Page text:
Larger Than Life
A Unique Cause of Dyspnea in an Elderly Woman
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Information about a real patient is presented in stages (boldface type) to expert clinicians (Dr Beckman), who respond to the information, sharing their reasoning with the reader (regular type). A discussion by the authors follows.
Patient presentation: An 89-year-old woman presents to cardiology clinic with the concern of recurrent shortness of breath and dyspnea on exertion during the previous 6 months. Her symptoms are progressive such that she can no longer walk > 10 feet before becoming symptomatic. Previously, she was independent at home and able to climb stairs with groceries or laundry without difficulty. The patient reports dependent lower extremity edema, orthopnea, and paroxysmal nocturnal dyspnea, but neither chest pain, palpitations, diaphoresis, nor lightheadedness. Her medical history is significant for diabetes mellitus, hypertension, hyperlipidemia, and glaucoma. Her medications include insulin, lisinopril, losartan, furosemide, and pravastatin. She has no known medication allergies.
The patient’s most recent medical history is notable for a new diagnosis of aortic stenosis now repaired by transcatheter valve replacement (TAVR). She underwent successful valve replacement; however, her hospital and immediate outpatient course were complicated by profound hyperglycemia requiring escalating doses of insulin and readmission to a local hospital. Furthermore, the patient’s dyspnea did not change appreciably after valve replacement, and she was hospitalized twice more with acute on chronic heart failure requiring intravenous diuresis. Before discharge, she was started on high doses of oral furosemide. Ongoing symptoms of heart failure despite TAVR prompted her primary care physician to refer her to a cardiologist at a tertiary care center.
The patient’s initial examination showed an elderly appearing woman, sitting comfortably in a wheelchair with her son at her side. Her vitals in the office revealed a heart rate of 91 and blood pressure of 135/77. The patient’s head and neck examination showed a jugular venous pressure elevated to 12 cm. Cardiovascular examination revealed a regular rate and rhythm with a soft II/VI systolic ejection murmur, normal S1 and S2 with an S3, and nondisplaced point of maximal impact. No sternal heave was appreciated. Examination of her extremities showed bilateral lower extremity 2+ pitting edema. She had good breath sounds bilaterally with rales at both bases but without wheezing.
Dr Beckman: An 89-year-old woman presents with dyspnea with exertion. This is a common concern among elderly patients, particularly those with a history of cardiovascular risk factors including hypertension, hyperlipidemia, family history of heart disease, tobacco use, and obesity. Among the broad causes of dyspnea in this age group, such as obstructive lung disease, anemia, and thyroid disease, cardiogenic etiologies are common and include heart failure with either preserved or reduced ejection fraction, valvular heart disease (typically aortic or mitral), or ischemic heart disease. In this particular case, the patient presented with dyspnea that was initially thought to be associated with a new diagnosis of severe aortic stenosis.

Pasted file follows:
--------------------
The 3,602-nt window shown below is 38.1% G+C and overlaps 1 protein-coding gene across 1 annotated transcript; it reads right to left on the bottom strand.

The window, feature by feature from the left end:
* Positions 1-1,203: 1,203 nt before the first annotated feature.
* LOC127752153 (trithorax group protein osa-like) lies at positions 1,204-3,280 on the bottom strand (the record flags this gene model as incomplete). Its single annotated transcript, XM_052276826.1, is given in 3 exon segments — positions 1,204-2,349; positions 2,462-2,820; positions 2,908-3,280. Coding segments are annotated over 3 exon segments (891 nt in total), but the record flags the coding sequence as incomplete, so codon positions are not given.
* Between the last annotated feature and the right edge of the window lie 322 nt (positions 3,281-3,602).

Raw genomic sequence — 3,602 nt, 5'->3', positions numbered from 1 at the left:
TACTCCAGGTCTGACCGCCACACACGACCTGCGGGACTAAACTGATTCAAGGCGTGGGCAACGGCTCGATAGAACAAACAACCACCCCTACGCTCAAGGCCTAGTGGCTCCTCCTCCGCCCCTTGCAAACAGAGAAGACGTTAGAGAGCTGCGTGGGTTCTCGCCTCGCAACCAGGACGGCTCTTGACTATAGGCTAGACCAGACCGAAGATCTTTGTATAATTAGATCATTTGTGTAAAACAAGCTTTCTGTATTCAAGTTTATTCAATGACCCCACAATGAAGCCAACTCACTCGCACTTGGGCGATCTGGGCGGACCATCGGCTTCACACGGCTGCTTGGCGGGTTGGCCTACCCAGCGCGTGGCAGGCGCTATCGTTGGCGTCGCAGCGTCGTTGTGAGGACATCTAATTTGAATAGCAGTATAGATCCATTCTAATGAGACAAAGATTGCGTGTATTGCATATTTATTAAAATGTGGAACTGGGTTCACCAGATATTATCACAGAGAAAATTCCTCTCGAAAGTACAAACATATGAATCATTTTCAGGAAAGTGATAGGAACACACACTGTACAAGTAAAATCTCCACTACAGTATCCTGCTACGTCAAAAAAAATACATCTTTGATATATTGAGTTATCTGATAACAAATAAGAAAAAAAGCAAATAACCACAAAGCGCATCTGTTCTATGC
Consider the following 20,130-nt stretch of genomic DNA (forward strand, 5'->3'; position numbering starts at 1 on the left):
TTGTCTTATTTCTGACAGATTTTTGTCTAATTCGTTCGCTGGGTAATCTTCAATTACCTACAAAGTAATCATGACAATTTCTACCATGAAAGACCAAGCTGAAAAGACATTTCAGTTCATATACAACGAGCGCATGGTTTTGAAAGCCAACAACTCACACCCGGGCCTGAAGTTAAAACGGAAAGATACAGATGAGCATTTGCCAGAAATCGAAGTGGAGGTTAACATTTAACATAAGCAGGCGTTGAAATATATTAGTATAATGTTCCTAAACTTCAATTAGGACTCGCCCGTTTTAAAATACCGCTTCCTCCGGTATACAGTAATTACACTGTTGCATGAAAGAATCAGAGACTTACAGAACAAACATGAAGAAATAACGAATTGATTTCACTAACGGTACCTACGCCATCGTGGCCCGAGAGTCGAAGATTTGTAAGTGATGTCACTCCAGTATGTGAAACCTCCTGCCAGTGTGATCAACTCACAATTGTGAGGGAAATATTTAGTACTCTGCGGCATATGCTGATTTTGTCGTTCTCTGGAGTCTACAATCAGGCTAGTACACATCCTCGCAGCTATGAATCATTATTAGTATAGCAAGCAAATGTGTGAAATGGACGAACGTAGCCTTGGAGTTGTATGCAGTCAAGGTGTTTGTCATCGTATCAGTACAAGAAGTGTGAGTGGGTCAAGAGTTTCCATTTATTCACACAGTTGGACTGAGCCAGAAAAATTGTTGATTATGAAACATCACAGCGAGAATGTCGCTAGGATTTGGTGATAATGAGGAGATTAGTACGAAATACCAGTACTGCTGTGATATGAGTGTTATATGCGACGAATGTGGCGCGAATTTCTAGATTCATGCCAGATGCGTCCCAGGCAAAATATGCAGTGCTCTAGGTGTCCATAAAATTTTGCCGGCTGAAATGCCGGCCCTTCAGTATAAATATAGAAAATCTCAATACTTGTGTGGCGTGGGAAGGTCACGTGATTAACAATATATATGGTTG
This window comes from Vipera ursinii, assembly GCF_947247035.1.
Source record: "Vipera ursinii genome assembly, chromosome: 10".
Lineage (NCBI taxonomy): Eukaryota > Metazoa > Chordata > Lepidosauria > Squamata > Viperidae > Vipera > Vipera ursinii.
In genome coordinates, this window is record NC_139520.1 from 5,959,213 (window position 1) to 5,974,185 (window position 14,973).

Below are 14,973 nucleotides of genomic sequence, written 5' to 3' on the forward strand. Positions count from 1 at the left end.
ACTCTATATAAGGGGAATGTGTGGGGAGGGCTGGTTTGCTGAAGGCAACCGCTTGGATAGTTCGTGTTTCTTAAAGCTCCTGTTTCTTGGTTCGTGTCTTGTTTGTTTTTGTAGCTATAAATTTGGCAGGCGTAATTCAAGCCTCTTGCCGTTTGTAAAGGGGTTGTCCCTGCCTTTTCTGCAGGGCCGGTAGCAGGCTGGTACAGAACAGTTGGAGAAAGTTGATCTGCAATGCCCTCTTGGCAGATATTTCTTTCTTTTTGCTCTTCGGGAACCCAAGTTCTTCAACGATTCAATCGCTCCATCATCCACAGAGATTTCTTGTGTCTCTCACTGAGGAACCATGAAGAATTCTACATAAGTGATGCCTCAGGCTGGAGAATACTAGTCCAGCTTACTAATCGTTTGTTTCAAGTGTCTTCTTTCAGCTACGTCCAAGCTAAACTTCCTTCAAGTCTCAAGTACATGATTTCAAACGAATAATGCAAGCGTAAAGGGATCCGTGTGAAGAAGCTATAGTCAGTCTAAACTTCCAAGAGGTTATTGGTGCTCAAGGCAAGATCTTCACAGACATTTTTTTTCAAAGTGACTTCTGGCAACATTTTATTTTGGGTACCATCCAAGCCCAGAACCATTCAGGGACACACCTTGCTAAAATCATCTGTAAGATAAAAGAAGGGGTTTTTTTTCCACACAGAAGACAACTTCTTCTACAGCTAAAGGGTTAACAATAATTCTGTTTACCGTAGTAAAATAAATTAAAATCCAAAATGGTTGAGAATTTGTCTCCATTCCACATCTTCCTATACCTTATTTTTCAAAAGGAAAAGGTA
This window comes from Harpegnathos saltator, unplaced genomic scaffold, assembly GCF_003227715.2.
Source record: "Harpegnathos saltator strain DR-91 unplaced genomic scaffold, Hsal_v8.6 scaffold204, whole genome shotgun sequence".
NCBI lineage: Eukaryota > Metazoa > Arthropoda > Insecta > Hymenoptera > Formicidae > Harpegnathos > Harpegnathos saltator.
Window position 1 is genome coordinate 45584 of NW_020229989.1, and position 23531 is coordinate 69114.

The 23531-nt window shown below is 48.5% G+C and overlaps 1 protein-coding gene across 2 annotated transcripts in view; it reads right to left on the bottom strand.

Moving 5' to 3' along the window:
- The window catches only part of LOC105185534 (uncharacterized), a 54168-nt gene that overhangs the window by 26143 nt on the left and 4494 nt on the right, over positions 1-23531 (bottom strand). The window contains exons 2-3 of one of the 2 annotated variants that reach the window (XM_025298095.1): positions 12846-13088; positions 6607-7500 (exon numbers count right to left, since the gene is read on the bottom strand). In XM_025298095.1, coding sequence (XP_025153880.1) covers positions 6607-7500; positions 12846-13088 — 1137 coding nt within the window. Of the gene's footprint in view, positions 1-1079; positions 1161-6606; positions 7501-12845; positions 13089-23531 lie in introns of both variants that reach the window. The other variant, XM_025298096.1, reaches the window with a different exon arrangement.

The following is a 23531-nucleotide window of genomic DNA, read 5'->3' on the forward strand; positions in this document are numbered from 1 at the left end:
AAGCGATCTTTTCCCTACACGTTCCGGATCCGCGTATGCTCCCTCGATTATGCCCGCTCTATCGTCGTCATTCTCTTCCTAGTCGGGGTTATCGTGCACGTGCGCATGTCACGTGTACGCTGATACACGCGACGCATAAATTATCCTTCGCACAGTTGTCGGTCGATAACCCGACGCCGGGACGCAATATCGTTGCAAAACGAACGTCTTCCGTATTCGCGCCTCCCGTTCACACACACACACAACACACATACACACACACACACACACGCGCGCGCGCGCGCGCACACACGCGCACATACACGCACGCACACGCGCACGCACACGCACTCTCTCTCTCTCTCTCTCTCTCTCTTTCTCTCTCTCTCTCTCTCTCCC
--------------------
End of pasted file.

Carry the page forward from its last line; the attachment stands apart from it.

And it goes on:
Class I indications for aortic valve replacement include symptomatic severe aortic stenosis, asymptomatic aortic stenosis with evidence of declining systolic function, or severe aortic stenosis and undergoing cardiac surgery, including coronary artery bypass grafting. This patient presented with symptomatic aortic stenosis and impaired systolic function, as well, both indications for replacement. Given her advanced age and comorbidities, her primary team chose to proceed with TAVR, which is an alternative to surgical replacement in patients who have a prohibitive risk for proceeding with surgery. TAVR may also be considered in patients with high surgical risk and estimated survival of at least 12 months.
Despite appropriate valve replacement, the patient’s symptoms did not improve. A higher index of suspicion should now be placed on the patient’s known impaired systolic function, which predisposes to symptomatic systolic heart failure as the cause of her symptoms, in the absence of a benefit from the TAVR.